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Tiong Bahru Market

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Tiong Bahru Market
It’s worth spending quality time sniffing around the produce section of this market, which also sells poultry, seafood and the like. Then dive into its other famous attraction: the hawker centre

Time Out says

What’s it like? 1950: First known as Seng Poh Market, a one-storey refuge built by the government to house the street hawkers eking out a living in Singapore’s oldest public housing estate. Now: After a two-year, $16.8 million makeover in 2004, Tiong Bahru Market (TBM) is a sprawling two-storey complex that retains much of its timeless appeal despite the surrounding landscape’s burgeoning ‘hip factor’.

The ground floor is a hubbub of frenetic bargaining activity on most mornings, with over 250 wet market and retail stalls hawking anything from dried goods to ornamental fish and cheap clothes. But in stark contrast to the claustrophobic experience downstairs, pigging out at the upper deck’s food haven is a spacious, breezy affair. High ceilings, well-spaced-out tables and an alfresco area spell good news for even the fussiest of hawker centre eaters.

There are over 1,400 seats and 83 food units laid out in an open triangular pattern, and we love the fact that embarking on a gastronomic journey requires you to constantly move seats. TBM’s premises is also home to several firsts – it’s one of five centres to be recently retrofitted with tray return facilities, and even hosted a photo exhibition in January (by Youth Hawkerprise). And lest we forget, it’s a celebrity chef magnet as well: Anthony Bourdain had it on his show, it’s a favourite haunt of Tetsuya Wakuda and, just last month, Cat Cora (in town for the relaunch of Ocean Restaurant at RWS) was spotted at the wet market.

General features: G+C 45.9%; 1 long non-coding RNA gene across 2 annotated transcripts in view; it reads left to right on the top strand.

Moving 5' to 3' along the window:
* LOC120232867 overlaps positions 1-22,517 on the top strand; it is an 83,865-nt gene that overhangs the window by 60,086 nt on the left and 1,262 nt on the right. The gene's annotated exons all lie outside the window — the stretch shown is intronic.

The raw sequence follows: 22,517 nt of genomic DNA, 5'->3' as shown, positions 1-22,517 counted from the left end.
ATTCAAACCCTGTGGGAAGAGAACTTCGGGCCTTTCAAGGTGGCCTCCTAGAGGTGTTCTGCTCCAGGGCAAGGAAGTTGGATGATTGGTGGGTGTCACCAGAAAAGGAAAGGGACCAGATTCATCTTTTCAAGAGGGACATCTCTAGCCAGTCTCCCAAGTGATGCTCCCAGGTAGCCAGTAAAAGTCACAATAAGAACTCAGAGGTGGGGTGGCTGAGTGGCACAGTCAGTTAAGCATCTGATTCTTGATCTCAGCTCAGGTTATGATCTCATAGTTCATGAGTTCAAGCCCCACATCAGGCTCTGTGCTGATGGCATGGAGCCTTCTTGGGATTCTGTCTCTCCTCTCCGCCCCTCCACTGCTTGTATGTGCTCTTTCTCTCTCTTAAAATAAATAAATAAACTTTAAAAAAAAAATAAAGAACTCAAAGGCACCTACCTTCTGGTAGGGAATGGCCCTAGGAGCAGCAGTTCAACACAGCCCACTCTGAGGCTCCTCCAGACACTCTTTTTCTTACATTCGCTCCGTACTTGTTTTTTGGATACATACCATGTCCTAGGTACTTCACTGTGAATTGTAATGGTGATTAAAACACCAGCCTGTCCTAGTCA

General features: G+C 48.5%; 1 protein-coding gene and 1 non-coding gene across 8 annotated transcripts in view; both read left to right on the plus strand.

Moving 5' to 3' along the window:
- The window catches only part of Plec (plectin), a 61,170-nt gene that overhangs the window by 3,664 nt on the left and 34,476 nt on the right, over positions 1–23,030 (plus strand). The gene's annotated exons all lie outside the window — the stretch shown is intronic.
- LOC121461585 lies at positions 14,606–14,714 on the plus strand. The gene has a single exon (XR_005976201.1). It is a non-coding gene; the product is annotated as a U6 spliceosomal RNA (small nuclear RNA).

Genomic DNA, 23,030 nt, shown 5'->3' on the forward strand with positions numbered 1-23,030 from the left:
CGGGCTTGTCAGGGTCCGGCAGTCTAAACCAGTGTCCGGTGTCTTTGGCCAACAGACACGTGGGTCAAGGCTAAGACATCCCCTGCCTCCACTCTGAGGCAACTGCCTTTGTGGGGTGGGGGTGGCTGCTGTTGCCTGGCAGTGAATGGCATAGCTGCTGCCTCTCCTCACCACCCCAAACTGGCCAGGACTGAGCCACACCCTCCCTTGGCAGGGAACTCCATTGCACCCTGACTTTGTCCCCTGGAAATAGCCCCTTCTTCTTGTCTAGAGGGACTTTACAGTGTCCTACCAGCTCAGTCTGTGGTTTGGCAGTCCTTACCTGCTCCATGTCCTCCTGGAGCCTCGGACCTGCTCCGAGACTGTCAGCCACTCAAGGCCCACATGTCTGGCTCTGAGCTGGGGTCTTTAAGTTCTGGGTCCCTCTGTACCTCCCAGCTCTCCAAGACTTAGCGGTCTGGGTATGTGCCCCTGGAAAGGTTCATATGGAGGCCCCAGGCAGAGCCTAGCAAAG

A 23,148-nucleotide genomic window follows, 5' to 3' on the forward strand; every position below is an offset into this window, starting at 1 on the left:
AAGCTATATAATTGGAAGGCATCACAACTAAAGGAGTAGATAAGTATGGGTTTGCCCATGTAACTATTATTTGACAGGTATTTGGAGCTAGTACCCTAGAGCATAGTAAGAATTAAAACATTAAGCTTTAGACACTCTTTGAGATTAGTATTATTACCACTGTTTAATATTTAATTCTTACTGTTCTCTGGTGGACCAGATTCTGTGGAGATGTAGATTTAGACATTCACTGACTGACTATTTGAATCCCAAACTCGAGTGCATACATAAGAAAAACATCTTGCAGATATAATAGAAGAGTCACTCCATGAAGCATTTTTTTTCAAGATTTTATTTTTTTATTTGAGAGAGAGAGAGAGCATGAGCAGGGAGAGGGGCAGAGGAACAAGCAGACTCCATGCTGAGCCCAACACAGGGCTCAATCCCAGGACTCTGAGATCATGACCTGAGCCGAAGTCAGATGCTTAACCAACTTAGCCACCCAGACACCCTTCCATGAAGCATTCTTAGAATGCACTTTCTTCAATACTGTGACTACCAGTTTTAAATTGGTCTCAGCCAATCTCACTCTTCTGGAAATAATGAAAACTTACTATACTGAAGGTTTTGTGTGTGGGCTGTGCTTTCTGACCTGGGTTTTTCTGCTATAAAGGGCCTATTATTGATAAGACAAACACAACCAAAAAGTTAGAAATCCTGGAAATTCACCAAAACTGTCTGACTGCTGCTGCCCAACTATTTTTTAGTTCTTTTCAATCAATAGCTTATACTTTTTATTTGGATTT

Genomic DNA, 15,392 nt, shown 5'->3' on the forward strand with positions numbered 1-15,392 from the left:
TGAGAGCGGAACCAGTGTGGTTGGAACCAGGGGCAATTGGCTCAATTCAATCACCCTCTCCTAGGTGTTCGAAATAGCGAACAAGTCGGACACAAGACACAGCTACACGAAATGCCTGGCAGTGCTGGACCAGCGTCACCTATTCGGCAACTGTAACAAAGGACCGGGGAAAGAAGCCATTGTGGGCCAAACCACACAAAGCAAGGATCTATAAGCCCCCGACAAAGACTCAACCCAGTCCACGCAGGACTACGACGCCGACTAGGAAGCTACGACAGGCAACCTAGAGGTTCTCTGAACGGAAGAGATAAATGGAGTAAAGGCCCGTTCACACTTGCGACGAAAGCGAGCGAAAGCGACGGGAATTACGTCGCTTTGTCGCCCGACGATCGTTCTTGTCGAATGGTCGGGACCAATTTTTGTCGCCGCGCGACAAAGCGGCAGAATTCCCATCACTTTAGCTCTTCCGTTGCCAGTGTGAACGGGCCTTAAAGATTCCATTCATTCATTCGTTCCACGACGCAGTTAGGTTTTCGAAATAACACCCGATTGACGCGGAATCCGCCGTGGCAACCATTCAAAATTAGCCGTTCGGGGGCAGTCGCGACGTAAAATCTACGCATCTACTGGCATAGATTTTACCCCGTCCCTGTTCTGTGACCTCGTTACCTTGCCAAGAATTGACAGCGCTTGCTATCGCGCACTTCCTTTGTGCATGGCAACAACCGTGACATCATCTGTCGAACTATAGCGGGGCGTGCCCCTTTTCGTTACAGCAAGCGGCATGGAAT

What to eat? Given TBM’s long and checkered history, you’re bound to come across a handful of stalls with storied backgrounds. Take the escalator at the main entrance; on your left is sentimental favourite Jian Bo Shui Kueh (#02-05, $3.20/five pieces, $6.30/ten), which has endured for over 50 years despite the surfeit of similarly-named imposters masquerading as the real deal. This breakfast staple of oily rice cakes and fried chye poh (preserved radish) is simple, sinful and addictive.

Another institution down the same stretch of stalls is Tiong Bahru Pau (#02-18/19). It has since expanded to six outlets island-wide (Toa Payoh, Bedok and Jurong East), which may have affected the quality of its broad range of dim sum-esque offerings, including the less than light and fluffy signature char siew pau ($0.90).

A visit to TBM is never complete without the perennial debate over the two famous lor mee stalls vying for supremacy – both attract long queues and require a 20-minute wait on weekends. 178 Lor Mee (#02-23) is the new kid on the block that boasts pretty unusual ingredients – deep-fried shark nuggets ($2.50/bowl, $3 for extra nuggets) and flat yellow noodles are used. A more traditional take on this starchy noodle dish can be found at long-standing Tiong Bahru Lor Mee (#02-80, $3/bowl); with thicker and less-sweet gravy, along with the generous helping of ngoh hiang, fish cakes, braised meat and eggs, it’s our personal favourite.

Despite its interesting past as a struggling business revived by a Chinese reality show, Min Nan Pork Rib Prawn Noodles (#02-31, $4/bowl) was a severe letdown – mushy overcooked noodles and a weak broth ensured it failed to live up to its TV hype. Of much better stock was Lee Hong Kee Roast Meat (#02-60), widely regarded as one of the best stalls in TBM. $2.50 will get you a plate of roasted pork or char siew rice, or order a sample platter of tender roast duck, sweet char siew and fragrant pork with a perfectly crispy skin ($10) to share. And if you’re hankering for a sweet end to your meal, look no further than dessert stall Liang Liang Garden (#02-75), with its list of over 80 items, including the infamous milo dinosaur ice kachang and shark fins’s cheng tng (both $2).


30 Seng Poh Road
Opening hours:
Daily 7am-11pm
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